There are so many fibs, falsehoods, fabrications, fairy tales and outright lies being circulated in regard the health care reform debate in Washington that fact is already hopelessly entwined with self-serving fictions from the various stakeholders.
And the debate has only just begun. The country will be subjected to this barrage of misinformation, meant to confuse and frighten various constituencies, for many upcoming months.
It is going to take all our concentration and brainpower to sort the useful information from the flummery. Here are two points to keep uppermost in mind as you try to follow the debate:
• Insurance companies, big pharma and corporate medicine want to maintain the status quo. It has made them rich.
• Members of Congress receive their largest campaign donations from insurance companies, big pharma and corporate medicine.
Filter everything you read through those two facts. No one who has the power to influence health care legislation (with the possible exception of Senator Ted Kennedy) has the people's interest in mind; all are more concerned with the goals power or money. When the president signs the eventual health care reform bill, whatever benefit it contains for citizens will be as little change as possible from the present, private system that has served those twin goals at our expense.
That said, there should be some improvement because Congress cannot entirely ignore the skyrocketing costs of healthcare nor the 47 million uninsured. (That number, nearly one-sixth of the U.S. population, was established in 2005, and is undoubtedly much larger now due to the rate of unemployment and the many who cannot afford COBRA premiums. Also, it does not include the under-insured.)
First, let's get the vocabulary straight so we are all talking about the same thing:
Individual Health Insurance is coverage purchased by individuals or families from private companies usually subject to increased premiums for age, gender or pre-existing conditions. Coverage can be denied for any reason.
Group Health Insurance is similar to individual health insurance but provided through employers, unions and other affinity groups often at a reduced premium rate.
Universal Health Insurance or coverage is an umbrella phrase referring to any kind of system that ensures coverage to everyone.
Single Payer, a form of universal coverage, refers to a centralized system in which the government pays for every citizen's health care funded through taxes. Physicians and other medical professionals are not employees of the government.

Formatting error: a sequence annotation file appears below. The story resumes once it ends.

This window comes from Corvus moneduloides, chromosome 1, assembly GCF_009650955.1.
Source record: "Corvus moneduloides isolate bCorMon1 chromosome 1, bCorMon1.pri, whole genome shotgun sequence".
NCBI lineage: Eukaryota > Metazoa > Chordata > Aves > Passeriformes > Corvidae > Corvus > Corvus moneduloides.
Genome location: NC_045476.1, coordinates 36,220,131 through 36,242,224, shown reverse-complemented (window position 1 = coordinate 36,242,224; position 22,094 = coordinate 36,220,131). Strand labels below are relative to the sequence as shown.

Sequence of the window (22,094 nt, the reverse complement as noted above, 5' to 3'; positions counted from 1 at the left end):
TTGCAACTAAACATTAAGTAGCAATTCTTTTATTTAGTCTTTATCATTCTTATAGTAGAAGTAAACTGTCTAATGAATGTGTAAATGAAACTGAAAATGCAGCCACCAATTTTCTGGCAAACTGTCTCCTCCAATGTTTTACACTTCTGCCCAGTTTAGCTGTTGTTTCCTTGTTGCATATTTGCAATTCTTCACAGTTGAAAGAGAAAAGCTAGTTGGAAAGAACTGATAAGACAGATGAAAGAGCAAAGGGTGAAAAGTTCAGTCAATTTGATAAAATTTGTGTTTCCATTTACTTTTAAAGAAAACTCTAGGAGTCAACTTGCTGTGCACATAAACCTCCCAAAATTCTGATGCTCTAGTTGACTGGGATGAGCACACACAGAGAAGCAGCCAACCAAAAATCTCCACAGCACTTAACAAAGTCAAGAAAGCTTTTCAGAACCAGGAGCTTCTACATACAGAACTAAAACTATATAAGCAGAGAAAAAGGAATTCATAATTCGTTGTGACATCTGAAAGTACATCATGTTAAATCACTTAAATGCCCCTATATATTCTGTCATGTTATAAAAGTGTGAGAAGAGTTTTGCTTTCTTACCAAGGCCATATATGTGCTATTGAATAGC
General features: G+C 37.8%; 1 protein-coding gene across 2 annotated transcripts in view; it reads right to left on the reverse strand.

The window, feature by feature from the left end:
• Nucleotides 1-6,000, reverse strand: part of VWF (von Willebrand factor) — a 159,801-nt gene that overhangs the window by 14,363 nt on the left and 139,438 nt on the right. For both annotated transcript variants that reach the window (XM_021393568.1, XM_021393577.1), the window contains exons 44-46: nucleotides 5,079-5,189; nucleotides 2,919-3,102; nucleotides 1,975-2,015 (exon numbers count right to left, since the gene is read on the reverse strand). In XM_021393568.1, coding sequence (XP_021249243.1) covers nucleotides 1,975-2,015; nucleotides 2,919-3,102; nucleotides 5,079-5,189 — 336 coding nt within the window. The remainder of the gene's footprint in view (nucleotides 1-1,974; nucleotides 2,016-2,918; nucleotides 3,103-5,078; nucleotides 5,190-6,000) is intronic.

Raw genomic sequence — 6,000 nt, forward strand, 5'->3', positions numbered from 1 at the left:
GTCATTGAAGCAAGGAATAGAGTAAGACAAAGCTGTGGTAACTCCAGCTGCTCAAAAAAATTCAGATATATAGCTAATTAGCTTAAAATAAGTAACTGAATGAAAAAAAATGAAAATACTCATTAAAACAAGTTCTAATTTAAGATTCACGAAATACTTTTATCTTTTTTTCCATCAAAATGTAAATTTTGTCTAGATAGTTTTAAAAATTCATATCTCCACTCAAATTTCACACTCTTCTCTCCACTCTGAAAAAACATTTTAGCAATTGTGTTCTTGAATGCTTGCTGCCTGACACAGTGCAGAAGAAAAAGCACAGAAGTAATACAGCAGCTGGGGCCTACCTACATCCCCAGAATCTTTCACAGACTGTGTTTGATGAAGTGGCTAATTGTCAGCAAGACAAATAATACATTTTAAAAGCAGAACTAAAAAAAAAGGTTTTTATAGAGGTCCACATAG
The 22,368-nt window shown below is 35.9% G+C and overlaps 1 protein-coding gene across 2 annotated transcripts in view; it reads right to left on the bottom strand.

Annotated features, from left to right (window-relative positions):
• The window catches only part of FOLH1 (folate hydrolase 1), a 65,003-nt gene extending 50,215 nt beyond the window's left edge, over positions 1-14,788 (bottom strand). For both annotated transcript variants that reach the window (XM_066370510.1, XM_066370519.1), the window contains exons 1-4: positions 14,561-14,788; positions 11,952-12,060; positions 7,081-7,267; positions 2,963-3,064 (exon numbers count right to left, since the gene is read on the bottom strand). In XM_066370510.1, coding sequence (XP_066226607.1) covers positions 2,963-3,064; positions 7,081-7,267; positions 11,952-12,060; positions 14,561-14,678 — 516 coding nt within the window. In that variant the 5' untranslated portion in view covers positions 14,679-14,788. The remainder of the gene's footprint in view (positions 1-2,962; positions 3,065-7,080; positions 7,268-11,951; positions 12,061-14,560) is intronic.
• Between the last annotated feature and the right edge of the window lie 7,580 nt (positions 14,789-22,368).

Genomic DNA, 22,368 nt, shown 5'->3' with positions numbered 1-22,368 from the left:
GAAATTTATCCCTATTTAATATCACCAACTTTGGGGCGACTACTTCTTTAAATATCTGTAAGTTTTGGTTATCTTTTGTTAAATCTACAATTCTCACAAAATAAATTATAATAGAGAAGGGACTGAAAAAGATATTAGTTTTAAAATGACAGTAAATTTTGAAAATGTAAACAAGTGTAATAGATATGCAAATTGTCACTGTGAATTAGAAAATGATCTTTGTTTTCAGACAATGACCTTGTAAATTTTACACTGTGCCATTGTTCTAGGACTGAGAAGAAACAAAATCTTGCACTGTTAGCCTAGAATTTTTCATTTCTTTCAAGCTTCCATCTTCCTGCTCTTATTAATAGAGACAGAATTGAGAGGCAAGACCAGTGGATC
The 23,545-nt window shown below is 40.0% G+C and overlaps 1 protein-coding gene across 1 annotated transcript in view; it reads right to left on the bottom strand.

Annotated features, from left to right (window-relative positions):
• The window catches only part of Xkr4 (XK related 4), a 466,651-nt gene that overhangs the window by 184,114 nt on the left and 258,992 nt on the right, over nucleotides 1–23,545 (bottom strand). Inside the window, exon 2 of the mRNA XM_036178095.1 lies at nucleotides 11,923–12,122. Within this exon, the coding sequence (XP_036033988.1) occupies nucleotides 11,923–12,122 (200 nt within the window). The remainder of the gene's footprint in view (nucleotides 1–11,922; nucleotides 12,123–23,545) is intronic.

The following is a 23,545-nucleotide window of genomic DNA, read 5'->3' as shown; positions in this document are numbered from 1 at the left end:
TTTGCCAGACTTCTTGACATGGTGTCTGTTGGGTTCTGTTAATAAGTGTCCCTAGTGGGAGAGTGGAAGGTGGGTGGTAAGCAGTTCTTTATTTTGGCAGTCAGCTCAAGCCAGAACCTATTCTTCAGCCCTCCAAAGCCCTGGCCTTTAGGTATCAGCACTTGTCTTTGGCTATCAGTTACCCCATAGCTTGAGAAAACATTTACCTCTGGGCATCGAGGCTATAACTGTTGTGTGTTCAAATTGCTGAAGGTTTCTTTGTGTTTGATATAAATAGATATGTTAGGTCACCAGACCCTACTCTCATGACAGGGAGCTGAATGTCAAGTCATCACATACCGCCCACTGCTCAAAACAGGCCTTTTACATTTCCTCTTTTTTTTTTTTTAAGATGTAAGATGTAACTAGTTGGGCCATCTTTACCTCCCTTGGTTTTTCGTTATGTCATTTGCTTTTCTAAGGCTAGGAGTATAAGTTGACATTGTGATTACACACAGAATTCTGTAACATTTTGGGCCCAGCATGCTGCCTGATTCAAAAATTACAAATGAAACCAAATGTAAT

Socialized Medicine, also a form a universal coverage, is a system where the government owns and runs health care facilities, and physicians are paid by the government.
Public Plan (promoted by President Obama) is a relatively new phrase referring to health insurance coverage that would be offered by the federal government to individuals and families to compete with private, individual insurance plans.
There are hundreds of health care reform plans in Congress right now, one for nearly every member. None proposes any kind of universal care. The Democrats recoil from universal or single-payer plans because Republicans squeal “socialized medicine” when the Democrats mention them.
(By the way, if I were king of the country, we would extend Medicare to everyone. It's not perfect, but no plan can be. Systems are already in place and it has worked well for more than 40 years. The necessary expanded administration would employ many of the experienced people who now work at private insurance companies and those companies could sell additional coverage for cosmetic surgery and other discretionary treatments to people who want it.)
Most of the plans in Congress are what Nobel Laureate Robert Fogel, speaking at the Age Boom Academy I recently attended, called “tinkering at the edges” of the current system. Dr. Diane Meier of Mt. Sinai School of Medicine, also speaking at the Academy, declared “single payer won't happen,” but Nancy LeaMond of AARP, who knows her way around the halls of Congress, at the same conference declared that health care reform (of some kind) “is going to happen.”
Dr. Robert N. Butler, who runs the Age Boom Academy, said he believes the plan from Senators Ted Kennedy and Max Baucus is good and as close as we can get in this Congress to a single-payer system. It exists only in draft form – 615 pages - at the moment. You can read some details of the draft here and here.
The universal rejection in Congress of any kind of universal coverage is at odds with the American public. In a new CBS News/New York Times poll released on Saturday,
50% of respondents believe the government would be better than insurance companies at providing medical coverage
59% believe the government would be better at holding down costs than private insurers
64% believe government should guarantee health insurance for all Americans
And, a large majority, 72 percent, back a government-sponsored health care plan to compete with private insurers. Additionally, 57 percent are willing to pay higher taxes for insurance for everyone.
So apparently, our Congressional representatives are completely out of touch with the people they represent, beholden instead to the money interests who support their election campaigns. It's going to be a contentious summer.At The Elder Storytelling Place today, Joan Barber: You're Never Fully Dressed Without a Dress - and the Right Shoes.